Reviewed by DeAnna Miller
Most of us know that communication is the key to any relationship. We also know that consistent, quality communication is necessary for maintaining a healthy and productive partnership with our colleagues.
Although we know these things, many of us would still love to improve our communication skills and be more effective when engaging in dialogue with one another. Thankfully, Jim Knight’s insightful book, Better Conversations: Coaching Ourselves and Each Other to Be More Credible, Caring, and Connected, can help us achieve this goal.
Knight explores the beliefs and habits that are necessary to promote better communication leading to positive change. He uses anecdotal summaries to make these beliefs and habits connect with our own experiences. And his straight-forward, to-the-point examples allow us to immediately begin to hone and put into practice these beliefs and habits.
More about the book
The first chapter opens with stories from Knight’s own research and experience, designed to introduce us to the idea that we can improve our conversational practices. He explains his better conversation philosophy and identifies the six beliefs and 10 habits of better conversations.
In chapter 2, Knight more deeply explores each of the following six beliefs:
► I see conversation partners as equals.
► I want to hear what others have to say.
► I believe people should have a lot of autonomy.
► I don’t judge others.
► Conversation should be back and forth.
► Conversation should be life giving.
Knight tells us that by holding these beliefs we help others “walk away from conversations feeling valued” (p.27). The conversations that we are more deeply engaged in, he says, are the ones “more apt to change our lives.” And by holding and fostering these six beliefs about better conversations, we can create more engaging, and perhaps life-changing, conversations with our peers, colleagues, family, and friends.
The 10 conversational habits
In chapters 3 – 9, Knight provides greater insight into the 10 habits of better conversations. He helps us understand that empathy, trust, and exerting control over any toxic emotions – as well as asking better questions to foster dialogue – are needed if we hope to achieve better conversations. Each of these chapters explores one or two of the habits in depth and then provides adaptive strategies for our immediate use.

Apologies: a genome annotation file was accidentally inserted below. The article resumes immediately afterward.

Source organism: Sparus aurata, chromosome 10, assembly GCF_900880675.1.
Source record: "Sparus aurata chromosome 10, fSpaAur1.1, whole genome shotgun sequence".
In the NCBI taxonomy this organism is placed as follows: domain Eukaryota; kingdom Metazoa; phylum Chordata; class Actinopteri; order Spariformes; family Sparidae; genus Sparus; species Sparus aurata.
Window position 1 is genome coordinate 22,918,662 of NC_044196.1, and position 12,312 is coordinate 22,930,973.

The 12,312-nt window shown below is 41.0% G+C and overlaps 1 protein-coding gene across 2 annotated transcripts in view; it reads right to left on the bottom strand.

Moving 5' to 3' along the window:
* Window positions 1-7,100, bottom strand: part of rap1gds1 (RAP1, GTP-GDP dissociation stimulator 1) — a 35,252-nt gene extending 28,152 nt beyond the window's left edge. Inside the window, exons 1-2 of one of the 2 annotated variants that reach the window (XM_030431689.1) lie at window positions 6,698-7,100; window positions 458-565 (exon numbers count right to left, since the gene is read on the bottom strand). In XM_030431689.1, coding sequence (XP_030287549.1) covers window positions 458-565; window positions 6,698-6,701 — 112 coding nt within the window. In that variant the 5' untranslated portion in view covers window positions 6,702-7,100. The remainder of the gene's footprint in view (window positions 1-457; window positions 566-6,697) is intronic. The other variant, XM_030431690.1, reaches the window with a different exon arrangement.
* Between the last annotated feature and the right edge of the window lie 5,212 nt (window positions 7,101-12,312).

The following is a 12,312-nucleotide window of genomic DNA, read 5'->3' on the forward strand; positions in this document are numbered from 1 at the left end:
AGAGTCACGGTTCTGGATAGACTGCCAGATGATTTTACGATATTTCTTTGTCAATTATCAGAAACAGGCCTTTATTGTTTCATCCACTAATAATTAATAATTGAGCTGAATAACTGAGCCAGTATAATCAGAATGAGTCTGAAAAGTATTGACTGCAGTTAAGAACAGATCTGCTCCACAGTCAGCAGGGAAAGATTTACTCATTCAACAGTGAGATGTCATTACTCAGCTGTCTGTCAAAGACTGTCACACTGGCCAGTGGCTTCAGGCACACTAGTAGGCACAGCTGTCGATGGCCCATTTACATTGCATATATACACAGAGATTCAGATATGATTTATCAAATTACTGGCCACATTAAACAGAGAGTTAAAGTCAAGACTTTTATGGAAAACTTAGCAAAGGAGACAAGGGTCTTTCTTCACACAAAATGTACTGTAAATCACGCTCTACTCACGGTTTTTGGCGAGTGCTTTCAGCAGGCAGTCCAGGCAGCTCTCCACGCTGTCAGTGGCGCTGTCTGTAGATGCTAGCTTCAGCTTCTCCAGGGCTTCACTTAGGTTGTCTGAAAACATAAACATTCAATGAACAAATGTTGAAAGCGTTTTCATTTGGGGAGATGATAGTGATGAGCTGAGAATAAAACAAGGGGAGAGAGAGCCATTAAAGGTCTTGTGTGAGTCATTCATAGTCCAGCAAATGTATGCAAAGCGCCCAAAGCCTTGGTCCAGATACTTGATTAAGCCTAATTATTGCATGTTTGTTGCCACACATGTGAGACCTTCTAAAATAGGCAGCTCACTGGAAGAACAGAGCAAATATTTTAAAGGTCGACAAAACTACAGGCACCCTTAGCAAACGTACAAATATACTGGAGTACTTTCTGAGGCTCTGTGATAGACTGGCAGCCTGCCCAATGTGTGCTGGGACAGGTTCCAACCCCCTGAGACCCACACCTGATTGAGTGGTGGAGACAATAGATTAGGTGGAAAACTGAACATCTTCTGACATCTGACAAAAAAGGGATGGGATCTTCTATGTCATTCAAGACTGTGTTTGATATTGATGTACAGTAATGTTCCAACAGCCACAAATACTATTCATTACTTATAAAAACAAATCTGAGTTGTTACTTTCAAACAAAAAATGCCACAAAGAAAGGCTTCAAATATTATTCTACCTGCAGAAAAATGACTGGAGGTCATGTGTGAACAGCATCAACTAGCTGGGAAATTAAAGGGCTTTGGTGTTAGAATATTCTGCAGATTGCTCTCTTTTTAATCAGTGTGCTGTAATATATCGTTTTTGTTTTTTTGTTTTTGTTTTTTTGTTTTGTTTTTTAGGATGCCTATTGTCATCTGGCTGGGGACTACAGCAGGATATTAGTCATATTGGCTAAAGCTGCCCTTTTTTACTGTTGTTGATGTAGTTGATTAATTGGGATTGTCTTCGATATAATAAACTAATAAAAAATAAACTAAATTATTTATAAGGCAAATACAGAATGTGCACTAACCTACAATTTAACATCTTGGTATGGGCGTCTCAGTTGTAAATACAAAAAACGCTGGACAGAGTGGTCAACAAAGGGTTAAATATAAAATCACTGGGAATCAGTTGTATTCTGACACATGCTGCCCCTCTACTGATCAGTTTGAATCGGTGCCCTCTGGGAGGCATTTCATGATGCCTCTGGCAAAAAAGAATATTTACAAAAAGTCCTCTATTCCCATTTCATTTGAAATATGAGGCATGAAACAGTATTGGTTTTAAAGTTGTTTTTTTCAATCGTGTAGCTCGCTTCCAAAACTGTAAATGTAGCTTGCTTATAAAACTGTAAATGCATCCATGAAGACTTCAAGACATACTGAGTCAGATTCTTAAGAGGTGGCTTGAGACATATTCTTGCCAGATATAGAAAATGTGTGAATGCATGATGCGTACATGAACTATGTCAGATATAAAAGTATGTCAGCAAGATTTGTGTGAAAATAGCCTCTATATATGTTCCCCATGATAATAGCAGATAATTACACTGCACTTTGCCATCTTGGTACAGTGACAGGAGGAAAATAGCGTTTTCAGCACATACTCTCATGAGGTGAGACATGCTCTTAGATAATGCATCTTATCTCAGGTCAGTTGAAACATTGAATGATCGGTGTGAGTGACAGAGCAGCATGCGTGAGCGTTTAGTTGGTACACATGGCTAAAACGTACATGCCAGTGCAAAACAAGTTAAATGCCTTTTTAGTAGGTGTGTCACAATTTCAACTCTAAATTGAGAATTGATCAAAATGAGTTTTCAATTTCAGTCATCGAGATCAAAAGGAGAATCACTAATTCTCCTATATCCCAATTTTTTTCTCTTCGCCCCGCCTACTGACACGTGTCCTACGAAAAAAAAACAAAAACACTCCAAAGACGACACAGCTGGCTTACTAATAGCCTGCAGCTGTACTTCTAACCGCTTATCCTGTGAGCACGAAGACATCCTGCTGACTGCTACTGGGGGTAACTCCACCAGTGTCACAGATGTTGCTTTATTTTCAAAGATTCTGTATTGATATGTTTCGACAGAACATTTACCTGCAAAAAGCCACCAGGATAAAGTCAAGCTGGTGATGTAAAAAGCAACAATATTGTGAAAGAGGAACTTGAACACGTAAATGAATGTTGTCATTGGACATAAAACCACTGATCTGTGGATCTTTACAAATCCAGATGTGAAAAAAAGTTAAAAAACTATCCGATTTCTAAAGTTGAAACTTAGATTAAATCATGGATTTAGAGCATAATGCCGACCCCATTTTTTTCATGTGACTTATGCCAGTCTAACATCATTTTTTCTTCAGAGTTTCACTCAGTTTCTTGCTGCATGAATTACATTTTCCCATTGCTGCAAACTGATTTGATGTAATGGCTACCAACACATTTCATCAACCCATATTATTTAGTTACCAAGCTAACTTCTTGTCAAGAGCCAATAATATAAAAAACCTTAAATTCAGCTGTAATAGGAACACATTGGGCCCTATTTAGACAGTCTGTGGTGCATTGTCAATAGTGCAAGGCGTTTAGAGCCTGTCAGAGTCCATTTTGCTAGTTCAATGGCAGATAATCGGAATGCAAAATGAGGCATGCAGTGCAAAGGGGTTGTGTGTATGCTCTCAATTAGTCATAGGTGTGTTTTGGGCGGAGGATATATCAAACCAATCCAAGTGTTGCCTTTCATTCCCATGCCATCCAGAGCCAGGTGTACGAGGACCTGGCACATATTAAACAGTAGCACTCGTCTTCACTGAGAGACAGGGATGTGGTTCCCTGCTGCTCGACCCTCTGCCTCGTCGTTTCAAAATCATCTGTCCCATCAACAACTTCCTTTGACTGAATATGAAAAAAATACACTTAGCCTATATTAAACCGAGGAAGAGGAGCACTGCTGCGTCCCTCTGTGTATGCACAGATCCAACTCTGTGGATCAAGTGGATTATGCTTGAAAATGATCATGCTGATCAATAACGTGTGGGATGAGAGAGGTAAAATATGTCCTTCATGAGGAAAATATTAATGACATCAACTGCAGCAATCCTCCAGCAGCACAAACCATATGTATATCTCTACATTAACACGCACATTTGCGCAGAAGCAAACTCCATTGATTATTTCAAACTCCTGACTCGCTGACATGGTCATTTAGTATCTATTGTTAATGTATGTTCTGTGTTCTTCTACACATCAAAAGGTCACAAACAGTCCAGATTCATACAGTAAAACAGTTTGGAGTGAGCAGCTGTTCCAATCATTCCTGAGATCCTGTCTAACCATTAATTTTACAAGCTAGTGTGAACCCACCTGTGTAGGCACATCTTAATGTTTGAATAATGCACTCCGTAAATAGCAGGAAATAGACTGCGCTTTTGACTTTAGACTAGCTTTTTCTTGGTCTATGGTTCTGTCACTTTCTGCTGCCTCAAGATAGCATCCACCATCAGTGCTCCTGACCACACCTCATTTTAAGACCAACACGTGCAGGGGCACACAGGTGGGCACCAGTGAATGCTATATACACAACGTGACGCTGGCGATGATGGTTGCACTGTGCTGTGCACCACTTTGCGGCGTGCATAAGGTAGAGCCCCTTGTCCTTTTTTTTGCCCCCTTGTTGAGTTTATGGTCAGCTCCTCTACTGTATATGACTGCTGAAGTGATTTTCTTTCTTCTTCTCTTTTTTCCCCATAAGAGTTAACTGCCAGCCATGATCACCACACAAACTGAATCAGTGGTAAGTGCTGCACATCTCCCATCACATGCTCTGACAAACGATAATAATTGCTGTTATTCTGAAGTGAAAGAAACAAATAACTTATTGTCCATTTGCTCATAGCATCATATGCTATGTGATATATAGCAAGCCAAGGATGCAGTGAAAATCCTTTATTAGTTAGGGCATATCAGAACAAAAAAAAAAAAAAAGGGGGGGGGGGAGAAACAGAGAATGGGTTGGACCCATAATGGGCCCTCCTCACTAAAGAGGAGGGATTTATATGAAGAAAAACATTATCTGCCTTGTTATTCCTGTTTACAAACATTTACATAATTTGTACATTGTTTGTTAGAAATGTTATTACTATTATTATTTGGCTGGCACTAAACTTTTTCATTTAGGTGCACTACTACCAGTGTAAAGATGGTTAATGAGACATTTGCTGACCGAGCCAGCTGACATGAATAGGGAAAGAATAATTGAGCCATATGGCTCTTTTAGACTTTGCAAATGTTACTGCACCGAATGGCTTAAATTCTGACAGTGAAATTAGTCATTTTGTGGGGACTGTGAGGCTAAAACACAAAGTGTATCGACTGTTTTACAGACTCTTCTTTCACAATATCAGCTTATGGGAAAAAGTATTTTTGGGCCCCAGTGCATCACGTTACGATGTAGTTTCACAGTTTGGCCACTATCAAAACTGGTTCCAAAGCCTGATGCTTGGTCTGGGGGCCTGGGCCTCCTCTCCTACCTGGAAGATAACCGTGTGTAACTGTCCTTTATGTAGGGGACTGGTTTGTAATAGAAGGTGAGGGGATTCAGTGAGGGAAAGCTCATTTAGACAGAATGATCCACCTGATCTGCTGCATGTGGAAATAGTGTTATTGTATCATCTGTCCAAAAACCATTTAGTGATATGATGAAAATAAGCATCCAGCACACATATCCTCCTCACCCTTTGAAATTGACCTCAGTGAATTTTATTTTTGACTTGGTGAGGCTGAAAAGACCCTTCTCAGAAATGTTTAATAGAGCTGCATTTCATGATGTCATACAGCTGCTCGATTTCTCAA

For example: In chapter 3, “Listening with Empathy,” Knight gives us four ways to be better listeners: (1) commit to listen; (2) make sure your partner is the speaker; (3) pause before you speak and ask yourself “will my comment open up or close down this conversation?”; and (4) don’t interrupt. (p.57) These practical skills can be put into place immediately in an effort to improve our listening skills – a critical component of having better conversations.
More tools and resources
Because this book is about helping readers grow, Knight also includes downloadable worksheets after each habit chapter that are designed to allow us to reflect on our current conversational practices, improving each area as needed. He recommends using audio and/or video recordings of our conversations with colleagues as we fill in each worksheet.
Knight also provides a “Going Deeper” section in each chapter that includes recommendations for additional books and other resources. Each recommended outside resource is intended to help us delve deeper into the areas that we may have identified as our areas of growth.
Last, and most important, building trust
Knight’s final chapter deals with building trust. For most of us, this strategy might be first on our list of habits for better conversation. I believe that Knight includes it last because it is the foundation of all we do. He says: “…trust is like the air we breathe. We don’t notice when it is there, but when it is gone, everything stops.” (p.204)
Much like ending a persuasive or argumentative paper with your call to action, Knight calls us to remember that trust is everything. If we don’t have trust, it won’t matter how much we improve in the other areas of conversation. Without trust, our conversations will fizzle out and we will not be able to make the deep connections needed for our growth and the growth of others.
DeAnna Miller has worked in education for 12 years. She currently lives in Enterprise, Alabama and works as an Instructional Partner at Dauphin Junior High School. She and her husband have three daughters and one cat, and are Disney fanatics. She enjoys running, reading, writing, and being an advocate for introverted students and teachers. Miller is a member of the Alabama Instructional Partners Network, a coaching collaborative.